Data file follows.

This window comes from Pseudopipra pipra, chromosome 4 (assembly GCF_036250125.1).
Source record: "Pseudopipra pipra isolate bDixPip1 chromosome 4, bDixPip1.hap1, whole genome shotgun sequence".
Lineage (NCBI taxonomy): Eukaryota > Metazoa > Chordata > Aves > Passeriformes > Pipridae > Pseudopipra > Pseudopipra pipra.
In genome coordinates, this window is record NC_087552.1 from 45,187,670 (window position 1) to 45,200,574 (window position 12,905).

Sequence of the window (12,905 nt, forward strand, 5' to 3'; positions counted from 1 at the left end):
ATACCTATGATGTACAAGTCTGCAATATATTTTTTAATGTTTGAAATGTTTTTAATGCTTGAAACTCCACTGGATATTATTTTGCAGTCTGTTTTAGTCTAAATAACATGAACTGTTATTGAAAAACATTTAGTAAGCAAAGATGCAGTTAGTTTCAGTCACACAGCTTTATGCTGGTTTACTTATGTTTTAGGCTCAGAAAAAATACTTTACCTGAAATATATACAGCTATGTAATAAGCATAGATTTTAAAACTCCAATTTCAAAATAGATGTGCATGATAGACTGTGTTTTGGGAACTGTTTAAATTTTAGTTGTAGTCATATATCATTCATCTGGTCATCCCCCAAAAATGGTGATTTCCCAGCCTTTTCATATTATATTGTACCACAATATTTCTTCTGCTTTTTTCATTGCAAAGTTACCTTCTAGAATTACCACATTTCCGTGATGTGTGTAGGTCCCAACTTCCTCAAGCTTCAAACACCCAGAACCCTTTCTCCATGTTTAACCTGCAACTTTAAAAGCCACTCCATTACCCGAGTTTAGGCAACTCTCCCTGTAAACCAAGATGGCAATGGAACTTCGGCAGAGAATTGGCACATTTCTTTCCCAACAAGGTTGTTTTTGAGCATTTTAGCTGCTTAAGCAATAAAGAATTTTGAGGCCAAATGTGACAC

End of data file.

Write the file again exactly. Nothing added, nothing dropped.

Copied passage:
This window comes from Pseudopipra pipra, chromosome 4 (assembly GCF_036250125.1).
Source record: "Pseudopipra pipra isolate bDixPip1 chromosome 4, bDixPip1.hap1, whole genome shotgun sequence".
Lineage (NCBI taxonomy): Eukaryota > Metazoa > Chordata > Aves > Passeriformes > Pipridae > Pseudopipra > Pseudopipra pipra.
In genome coordinates, this window is record NC_087552.1 from 45,187,670 (window position 1) to 45,200,574 (window position 12,905).

Sequence of the window (12,905 nt, forward strand, 5' to 3'; positions counted from 1 at the left end):
ATACCTATGATGTACAAGTCTGCAATATATTTTTTAATGTTTGAAATGTTTTTAATGCTTGAAACTCCACTGGATATTATTTTGCAGTCTGTTTTAGTCTAAATAACATGAACTGTTATTGAAAAACATTTAGTAAGCAAAGATGCAGTTAGTTTCAGTCACACAGCTTTATGCTGGTTTACTTATGTTTTAGGCTCAGAAAAAATACTTTACCTGAAATATATACAGCTATGTAATAAGCATAGATTTTAAAACTCCAATTTCAAAATAGATGTGCATGATAGACTGTGTTTTGGGAACTGTTTAAATTTTAGTTGTAGTCATATATCATTCATCTGGTCATCCCCCAAAAATGGTGATTTCCCAGCCTTTTCATATTATATTGTACCACAATATTTCTTCTGCTTTTTTCATTGCAAAGTTACCTTCTAGAATTACCACATTTCCGTGATGTGTGTAGGTCCCAACTTCCTCAAGCTTCAAACACCCAGAACCCTTTCTCCATGTTTAACCTGCAACTTTAAAAGCCACTCCATTACCCGAGTTTAGGCAACTCTCCCTGTAAACCAAGATGGCAATGGAACTTCGGCAGAGAATTGGCACATTTCTTTCCCAACAAGGTTGTTTTTGAGCATTTTAGCTGCTTAAGCAATAAAGAATTTTGAGGCCAAATGTGACAC